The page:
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Hierophant

Bible Literature and History

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I had a question for the community, what do you make of the way the Bible is written in that it incorporates historical places and events? What I mean by that is what style or reasoning do you think the authors were using when writing the various books of the Bible and they incorporated kingdoms, places, or other historical events that are part of Israel's history, but then also throw in the theology that God was speaking to a leader or a prophet to conquer an area or something similar.

 

I wonder if the writing style is unique to that culture, or if we see that elsewhere in other religious traditions. I have a difficult time thinking about it and trying to figure out what the author was thinking when they wrote it. It is something I would never think to do and I am unsure of the process behind it. Off the top of my head, perhaps these are later authors who are writing about the stories they heard of Israel's history, its religious tradition, and they interwove them to produce a pseudo-history of Israel?

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How does a book using real locations prove it’s true? Lots of books mention locations that actually exist. Harry Potter is set in the UK. Neil Gaiman’s American Gods was set in real places all over the US, even using impressively specific real-life details about those places. Both stories are fantasy, even though they’re set in real locations. 

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@SarahJaneSmith

 

I was not making the argument the Bible is valid since there are some historical backdrops. I am just wondering what motivated these authors to write the way they did....what motivated them period.

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47 minutes ago, Hierophant said:

I am just wondering what motivated these authors to write the way they did....what motivated them period.

 

I can only speculate but that speculation is that they were trying to explain things for which they had no other way to understand. And they put it into contexts that fit into things they did understand. And some of it may have evolved from pure story telling, sober or otherwise.

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     This is a tough question to answer since there are a lot of authors in the bible so there's a lot of reasons for what they did.  Certainly there's no one reason.

 

     I would guess that some of them wanted, or needed, to establish a history of some sort.  A foundation story.  We can see that parts of the bible are simply "borrowed" from other cultures.  We can also see that the bible gives foundation stories to/for the eponymous place names in the region.  Odds are none of these things are remotely true but they provide explanation as to why those things are what they are.  We also know that there were issues between Judea and Israel and the bible gives reasons to explain these things even though they don't line up with what is known through archaeology.  The accuracy here is not important but rather the fact that the bible was "created" (so to speak) to pass along something more like a set of folk knowledge, propaganda (not in the modern sense of the word) and things of this sort.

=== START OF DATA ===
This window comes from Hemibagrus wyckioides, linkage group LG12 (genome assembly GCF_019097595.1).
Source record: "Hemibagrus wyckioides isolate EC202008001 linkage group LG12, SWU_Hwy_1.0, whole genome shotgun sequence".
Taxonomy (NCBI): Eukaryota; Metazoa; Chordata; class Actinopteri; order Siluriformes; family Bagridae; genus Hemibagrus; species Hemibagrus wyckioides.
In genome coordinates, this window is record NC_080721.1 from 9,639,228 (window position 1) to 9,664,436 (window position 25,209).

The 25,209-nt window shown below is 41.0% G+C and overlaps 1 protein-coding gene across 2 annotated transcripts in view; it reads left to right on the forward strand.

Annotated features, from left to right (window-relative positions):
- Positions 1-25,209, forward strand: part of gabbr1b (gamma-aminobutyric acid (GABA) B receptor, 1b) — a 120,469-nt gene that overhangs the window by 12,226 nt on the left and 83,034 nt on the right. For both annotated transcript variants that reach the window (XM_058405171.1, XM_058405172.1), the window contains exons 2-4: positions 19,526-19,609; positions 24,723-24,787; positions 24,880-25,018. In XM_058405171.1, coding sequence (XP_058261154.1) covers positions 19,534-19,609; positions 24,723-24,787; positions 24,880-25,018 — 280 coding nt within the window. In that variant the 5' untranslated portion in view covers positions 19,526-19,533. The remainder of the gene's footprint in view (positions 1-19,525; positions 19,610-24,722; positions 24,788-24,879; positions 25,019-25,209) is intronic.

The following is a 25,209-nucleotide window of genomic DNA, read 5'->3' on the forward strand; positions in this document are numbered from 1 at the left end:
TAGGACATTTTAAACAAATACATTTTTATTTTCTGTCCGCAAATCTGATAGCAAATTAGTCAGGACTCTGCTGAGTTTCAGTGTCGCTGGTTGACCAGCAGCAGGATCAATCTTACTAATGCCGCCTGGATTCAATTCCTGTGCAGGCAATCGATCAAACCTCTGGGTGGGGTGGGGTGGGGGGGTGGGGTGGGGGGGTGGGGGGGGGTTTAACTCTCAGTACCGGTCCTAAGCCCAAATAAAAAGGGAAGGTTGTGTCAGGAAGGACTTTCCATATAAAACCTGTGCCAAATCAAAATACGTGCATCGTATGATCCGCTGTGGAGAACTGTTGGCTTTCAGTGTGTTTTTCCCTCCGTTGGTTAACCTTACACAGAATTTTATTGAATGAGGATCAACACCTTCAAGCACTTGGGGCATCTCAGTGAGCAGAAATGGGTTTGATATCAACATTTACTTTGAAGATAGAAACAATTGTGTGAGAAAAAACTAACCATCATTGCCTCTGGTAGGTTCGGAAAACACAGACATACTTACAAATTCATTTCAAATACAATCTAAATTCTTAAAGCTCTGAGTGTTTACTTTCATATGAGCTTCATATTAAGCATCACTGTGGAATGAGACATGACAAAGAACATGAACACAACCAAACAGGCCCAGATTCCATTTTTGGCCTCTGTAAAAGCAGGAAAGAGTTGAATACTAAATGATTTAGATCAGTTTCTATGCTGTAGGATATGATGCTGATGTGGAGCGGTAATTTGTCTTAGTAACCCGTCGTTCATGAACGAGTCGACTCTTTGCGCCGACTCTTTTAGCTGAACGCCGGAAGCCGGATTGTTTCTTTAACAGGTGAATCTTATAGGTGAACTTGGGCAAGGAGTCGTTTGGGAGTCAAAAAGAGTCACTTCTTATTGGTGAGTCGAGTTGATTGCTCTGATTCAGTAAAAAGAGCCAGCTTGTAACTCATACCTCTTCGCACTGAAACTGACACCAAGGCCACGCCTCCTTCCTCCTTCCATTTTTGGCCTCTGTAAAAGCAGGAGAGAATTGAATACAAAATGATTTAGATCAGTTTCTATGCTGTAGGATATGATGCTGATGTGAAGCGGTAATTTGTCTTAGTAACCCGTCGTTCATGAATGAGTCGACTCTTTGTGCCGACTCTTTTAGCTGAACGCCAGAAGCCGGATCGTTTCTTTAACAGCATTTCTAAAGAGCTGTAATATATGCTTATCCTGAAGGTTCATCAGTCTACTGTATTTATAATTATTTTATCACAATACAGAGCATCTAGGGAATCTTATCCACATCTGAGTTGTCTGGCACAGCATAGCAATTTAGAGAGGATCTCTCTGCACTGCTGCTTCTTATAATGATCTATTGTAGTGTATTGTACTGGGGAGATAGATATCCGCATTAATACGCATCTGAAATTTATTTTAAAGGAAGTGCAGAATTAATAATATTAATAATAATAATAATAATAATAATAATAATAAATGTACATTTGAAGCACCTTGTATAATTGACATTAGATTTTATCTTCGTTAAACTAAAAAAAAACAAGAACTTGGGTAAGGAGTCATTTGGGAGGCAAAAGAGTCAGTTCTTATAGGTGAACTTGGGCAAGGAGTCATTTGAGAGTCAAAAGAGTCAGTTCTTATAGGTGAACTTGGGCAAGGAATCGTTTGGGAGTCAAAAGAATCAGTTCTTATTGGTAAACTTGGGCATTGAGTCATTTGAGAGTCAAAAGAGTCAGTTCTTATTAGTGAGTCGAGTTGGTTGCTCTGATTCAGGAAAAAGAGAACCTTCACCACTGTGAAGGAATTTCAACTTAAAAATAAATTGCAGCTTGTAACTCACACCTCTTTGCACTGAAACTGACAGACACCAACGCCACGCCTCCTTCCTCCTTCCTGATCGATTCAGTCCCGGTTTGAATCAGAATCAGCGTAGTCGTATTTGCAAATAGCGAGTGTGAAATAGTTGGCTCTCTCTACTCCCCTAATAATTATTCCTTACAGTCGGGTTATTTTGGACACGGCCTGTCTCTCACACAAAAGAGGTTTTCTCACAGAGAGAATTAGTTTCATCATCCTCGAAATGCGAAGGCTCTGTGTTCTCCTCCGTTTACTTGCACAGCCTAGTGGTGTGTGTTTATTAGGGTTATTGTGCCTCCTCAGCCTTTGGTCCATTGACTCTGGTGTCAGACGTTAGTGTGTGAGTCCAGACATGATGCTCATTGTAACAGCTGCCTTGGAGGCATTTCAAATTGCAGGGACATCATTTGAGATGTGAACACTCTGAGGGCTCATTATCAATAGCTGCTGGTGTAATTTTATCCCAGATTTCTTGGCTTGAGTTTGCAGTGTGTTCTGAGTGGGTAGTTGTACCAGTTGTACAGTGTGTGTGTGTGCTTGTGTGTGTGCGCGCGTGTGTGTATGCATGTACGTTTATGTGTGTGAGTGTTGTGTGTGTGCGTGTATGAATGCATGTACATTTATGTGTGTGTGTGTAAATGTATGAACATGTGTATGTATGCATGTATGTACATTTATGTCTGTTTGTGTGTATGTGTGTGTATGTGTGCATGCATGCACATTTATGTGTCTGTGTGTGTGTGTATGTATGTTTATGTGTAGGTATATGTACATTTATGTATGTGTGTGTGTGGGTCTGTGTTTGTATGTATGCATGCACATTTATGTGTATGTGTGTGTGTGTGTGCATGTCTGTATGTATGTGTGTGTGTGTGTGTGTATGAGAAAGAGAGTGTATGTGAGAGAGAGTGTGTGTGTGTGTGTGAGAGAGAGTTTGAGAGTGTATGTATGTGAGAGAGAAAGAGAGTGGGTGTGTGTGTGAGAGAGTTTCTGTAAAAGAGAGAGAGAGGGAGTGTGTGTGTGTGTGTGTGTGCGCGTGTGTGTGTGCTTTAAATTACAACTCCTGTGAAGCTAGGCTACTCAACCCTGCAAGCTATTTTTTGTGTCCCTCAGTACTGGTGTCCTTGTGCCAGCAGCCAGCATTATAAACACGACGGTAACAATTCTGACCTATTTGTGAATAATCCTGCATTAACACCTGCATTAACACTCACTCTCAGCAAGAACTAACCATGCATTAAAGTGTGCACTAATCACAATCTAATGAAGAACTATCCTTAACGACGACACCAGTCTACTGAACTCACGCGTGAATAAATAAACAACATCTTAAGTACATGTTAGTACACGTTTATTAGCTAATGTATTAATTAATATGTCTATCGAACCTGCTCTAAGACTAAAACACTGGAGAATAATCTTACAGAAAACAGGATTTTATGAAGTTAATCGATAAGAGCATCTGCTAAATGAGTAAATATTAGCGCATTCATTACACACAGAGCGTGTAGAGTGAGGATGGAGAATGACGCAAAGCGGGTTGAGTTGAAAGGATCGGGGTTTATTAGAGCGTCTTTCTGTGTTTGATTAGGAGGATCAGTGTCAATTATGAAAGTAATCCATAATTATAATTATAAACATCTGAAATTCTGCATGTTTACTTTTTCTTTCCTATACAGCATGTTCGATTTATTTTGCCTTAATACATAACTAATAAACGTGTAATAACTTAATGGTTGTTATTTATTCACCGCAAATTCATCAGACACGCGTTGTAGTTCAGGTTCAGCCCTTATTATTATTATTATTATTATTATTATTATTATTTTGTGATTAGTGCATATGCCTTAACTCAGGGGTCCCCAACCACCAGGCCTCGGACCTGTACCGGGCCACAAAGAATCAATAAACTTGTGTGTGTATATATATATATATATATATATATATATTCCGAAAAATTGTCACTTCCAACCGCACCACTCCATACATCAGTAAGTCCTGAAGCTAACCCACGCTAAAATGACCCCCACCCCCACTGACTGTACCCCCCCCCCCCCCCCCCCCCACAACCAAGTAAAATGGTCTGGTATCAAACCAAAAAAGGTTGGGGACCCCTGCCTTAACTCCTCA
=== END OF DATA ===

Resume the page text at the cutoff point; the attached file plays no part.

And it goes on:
mwc

 

 

 

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"pseudo-history of Israel" Bingo. My current understanding from gleaning what others have posted is that much of the old testament was written during the Babylonian captivity in order to give the Jews some sense of being a distinct people, and having been chosen by that specific god. Odd things like the "star of David" had nothing to do with David, it is one of the many occult symbols that were used in Babylon and was taken as a sign of protection by the priests or those being educated in that land. Occultic things are big in Jewish history. The Golom was a demon creature that the rabbi could summon for protection or as a warrior against the foes. The myth of Daniel was also spun during that time and incorporated the local authorities, though as far as I have ever heard, there is no mention of him by his Hebrew or Babylonian name. The Exodus from Egypt appears to be entirely fictitious, given that no other account exists of multiple plagues and a supernatural fight happening, much less all of the people and animals that trekked across the desert. The feeding and watering of the animals and people are a huge problem for literalists, because they supposedly just had a rock that spouted water. It would have had to provide a LOT of water to satisfy that many people and animals daily. 

 

There is no record of the Jews slaughtering all the people groups they encountered, and would amount to multiple genocides if it were true. There was a David and a Solomon, but how much of their stories are true is a guess. 

 

Much the same is true of the gospels, clearly not eyewitness testimonies due to the non-factual reporting and the inclusion of conversations between Jewish rulers and Roman authorities to which they were not privy. No accounts exist of Jesus outside of the cult writings. Even Paul says he never met him except in spirit, and he lived in Jerusalem (if indeed he is real). 

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On 5/22/2020 at 4:11 PM, Hierophant said:

 Off the top of my head, perhaps these are later authors who are writing about the stories they heard of Israel's history, its religious tradition, and they interwove them to produce a pseudo-history of Israel?

 

You may be onto something with these thoughts.  My understanding is that there are no original writings available.  

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